The Physicist, He had left the hotel in the early hours of the morning. At that untimely hour, he could not have breakfast at Hotel Mary in the vicinity of the Marco Polo Airport. Weeks earlier, he had anticipated this day in a complicated experiment and with great certainty. That was why he had come to Venice. Although still young, his hair had begun to turn grey. Formerly black, the ash of deep thoughts now flew threw it. He had injured the Achilles tendon of his left leg; he limped slightly. Nobody noticed it when he entered the cafe next to Hotel Mary. Thoughts of his experiment no longer weighed him down. Nothing could be changed any more. Here in the cafe, he felt like the local workmen drinking their coffee in the morning. His clothes were almost the same as theirs - he even mastered their Venetian dialect. He did not ask for Campus San Angelo, but for Campo San Anzolo. Just like that. Even without them, he would find Anzolo. (...) From: Timm Rautert, The Final Program, Campo S. Angelo, Venice, 2014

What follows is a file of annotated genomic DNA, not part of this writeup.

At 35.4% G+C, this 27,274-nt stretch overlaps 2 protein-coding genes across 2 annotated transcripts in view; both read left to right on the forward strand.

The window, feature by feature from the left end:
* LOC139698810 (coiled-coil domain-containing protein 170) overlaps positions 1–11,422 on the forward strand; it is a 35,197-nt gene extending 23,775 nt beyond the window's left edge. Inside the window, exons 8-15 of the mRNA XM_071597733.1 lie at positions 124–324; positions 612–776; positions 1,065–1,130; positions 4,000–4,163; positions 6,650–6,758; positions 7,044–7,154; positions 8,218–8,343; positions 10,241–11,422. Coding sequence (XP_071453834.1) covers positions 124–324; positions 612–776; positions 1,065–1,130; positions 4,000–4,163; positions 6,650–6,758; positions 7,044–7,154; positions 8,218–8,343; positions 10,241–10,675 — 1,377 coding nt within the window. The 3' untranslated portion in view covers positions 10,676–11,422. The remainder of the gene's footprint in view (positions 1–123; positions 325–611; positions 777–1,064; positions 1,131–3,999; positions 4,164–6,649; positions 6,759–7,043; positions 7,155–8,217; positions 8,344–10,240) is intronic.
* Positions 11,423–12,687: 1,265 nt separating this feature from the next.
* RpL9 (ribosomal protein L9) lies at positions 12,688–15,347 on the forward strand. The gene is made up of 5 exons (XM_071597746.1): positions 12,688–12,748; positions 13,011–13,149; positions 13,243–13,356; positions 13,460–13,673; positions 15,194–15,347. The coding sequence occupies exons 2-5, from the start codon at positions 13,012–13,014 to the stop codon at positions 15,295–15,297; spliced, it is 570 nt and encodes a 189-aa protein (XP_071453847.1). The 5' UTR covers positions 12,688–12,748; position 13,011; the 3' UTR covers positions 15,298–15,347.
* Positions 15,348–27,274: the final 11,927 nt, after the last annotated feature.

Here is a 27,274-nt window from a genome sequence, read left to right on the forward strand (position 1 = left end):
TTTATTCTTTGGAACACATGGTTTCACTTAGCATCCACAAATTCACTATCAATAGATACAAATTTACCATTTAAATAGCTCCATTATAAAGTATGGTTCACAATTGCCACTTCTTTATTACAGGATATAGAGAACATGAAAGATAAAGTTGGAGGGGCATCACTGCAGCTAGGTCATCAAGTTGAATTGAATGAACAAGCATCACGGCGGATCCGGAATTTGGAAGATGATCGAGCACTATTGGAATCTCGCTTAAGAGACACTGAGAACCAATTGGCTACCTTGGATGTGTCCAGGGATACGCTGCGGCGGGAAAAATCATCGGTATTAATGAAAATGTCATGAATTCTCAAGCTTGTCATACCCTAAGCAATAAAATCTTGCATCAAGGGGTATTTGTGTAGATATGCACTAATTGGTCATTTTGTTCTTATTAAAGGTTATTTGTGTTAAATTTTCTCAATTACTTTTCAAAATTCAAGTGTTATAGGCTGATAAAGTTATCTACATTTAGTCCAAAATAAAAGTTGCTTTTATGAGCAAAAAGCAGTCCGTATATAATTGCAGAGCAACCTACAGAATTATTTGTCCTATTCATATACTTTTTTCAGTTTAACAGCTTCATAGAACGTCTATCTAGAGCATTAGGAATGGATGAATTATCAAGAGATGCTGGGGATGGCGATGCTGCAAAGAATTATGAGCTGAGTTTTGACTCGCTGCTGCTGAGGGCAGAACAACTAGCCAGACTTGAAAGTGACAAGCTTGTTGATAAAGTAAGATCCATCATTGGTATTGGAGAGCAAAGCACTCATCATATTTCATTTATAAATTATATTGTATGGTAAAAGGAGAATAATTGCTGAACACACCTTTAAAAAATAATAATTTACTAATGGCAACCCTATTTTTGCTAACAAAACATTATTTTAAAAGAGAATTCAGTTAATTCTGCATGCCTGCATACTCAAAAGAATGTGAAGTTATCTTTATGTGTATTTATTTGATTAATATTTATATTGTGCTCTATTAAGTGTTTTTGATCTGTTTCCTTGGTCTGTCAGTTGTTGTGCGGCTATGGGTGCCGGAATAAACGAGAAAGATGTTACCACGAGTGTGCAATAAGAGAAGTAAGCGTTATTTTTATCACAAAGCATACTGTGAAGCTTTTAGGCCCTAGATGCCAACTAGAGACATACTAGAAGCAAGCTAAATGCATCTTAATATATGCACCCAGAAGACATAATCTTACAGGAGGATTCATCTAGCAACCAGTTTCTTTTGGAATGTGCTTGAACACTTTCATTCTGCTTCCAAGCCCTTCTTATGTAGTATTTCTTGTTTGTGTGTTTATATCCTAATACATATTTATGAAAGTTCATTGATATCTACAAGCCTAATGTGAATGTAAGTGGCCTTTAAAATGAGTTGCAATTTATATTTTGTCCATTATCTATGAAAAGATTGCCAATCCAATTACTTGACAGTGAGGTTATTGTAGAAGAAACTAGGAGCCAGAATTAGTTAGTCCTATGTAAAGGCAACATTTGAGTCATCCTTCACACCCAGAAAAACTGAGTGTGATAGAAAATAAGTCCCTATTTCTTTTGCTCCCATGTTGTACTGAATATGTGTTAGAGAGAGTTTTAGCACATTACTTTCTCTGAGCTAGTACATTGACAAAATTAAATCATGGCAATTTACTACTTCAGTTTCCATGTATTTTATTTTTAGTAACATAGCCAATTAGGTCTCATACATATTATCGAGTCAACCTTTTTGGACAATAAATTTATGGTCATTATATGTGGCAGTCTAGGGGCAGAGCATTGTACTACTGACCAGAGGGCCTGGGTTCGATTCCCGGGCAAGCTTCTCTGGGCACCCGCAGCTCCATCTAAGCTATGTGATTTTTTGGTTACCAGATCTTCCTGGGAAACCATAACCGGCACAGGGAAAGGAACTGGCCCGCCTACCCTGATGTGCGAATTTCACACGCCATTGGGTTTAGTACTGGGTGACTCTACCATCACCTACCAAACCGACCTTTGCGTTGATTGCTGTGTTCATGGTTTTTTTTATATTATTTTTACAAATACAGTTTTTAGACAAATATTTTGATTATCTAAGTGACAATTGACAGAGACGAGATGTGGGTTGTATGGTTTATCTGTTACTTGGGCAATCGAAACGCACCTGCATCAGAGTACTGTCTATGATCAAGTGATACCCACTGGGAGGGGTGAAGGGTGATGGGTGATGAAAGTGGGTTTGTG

Manhattan Mirror, New York (2012), and The Final Program, Campo S. Angelo, Venice (2014): the titles of two expansive series, in which Timm Rautert negotiates both the role of photography as a chronicler of time and the role of the photographer as an ambivalent author figure. With Venice and New York, Rautert is referring to two locations that are mythologically charged in diametrically opposed ways. The black-and-white analogue photographs of the deserted Campo S. Angelo show the structures and the pavement of a site where time has seemingly come to a standstill. The fundamental »standstill« of the photographic act, in turn, authentically reflects itself in a sense of historicity that has turned to stone. It could almost be argued that photography - as the chronicler of time and as that which seeks to preserve what is shown from ruin and oblivion - succeeds in annulling itself in these images. Indeed, ruin and oblivion are shown; no moment in time appears to exist. The only reference to a different form of temporality is the integrated inscription of UniCredit Banca, of which one cannot be sure that it will keep its promise. Texts on walls also accompany the events depicted in the photographs, raising questions as to their content. Texts by Rautert are published in a booklet within the scope of the exhibition - and the subject of these texts is nothing less than doom and destruction. Three persons are being observed on their way to Campo S. Angelo, where they meet a large crowd of people which, for some mysterious reason, had been attracted to the impending apocalypse: »[…] collectively they would perish in the most beautiful, most human town of the world, and presently the sky was like a giant raised wall […]«. Entirely different, but likewise in analogy to its subject, are Rautert's photographs of the series Manhattan Mirror. The title alludes to the many reflections captured in the display windows of the lively city, the very embodiment of modernity - New York City confirming its own historicity, as much as Venice possesses a historicity of morbidity. In this series, Rautert's photographs often depict buildings of banks. As far away from each other as they are, the global capitalist system is the connection linking these two locations. Certainly, it is the photograph of a bank and commercial building, taken from the front, in which the photographer captures himself in the act of photographing, and which follows upon Rautert's earlier New York series of 1969. His photographs provide ways of entering discursive spaces and contexts which the eye alone can no longer take in - despitebeing so vehemently called upon in the ubiquitous billboards of the New York photographs. Rautert's reflections refer back to the photographer and, ultimately, to the viewer of his photographs. The viewer is confronted with strangely anachronistic machines, automatic tellers and cash machines embodying a capital flow that is bound neither by space, nor time.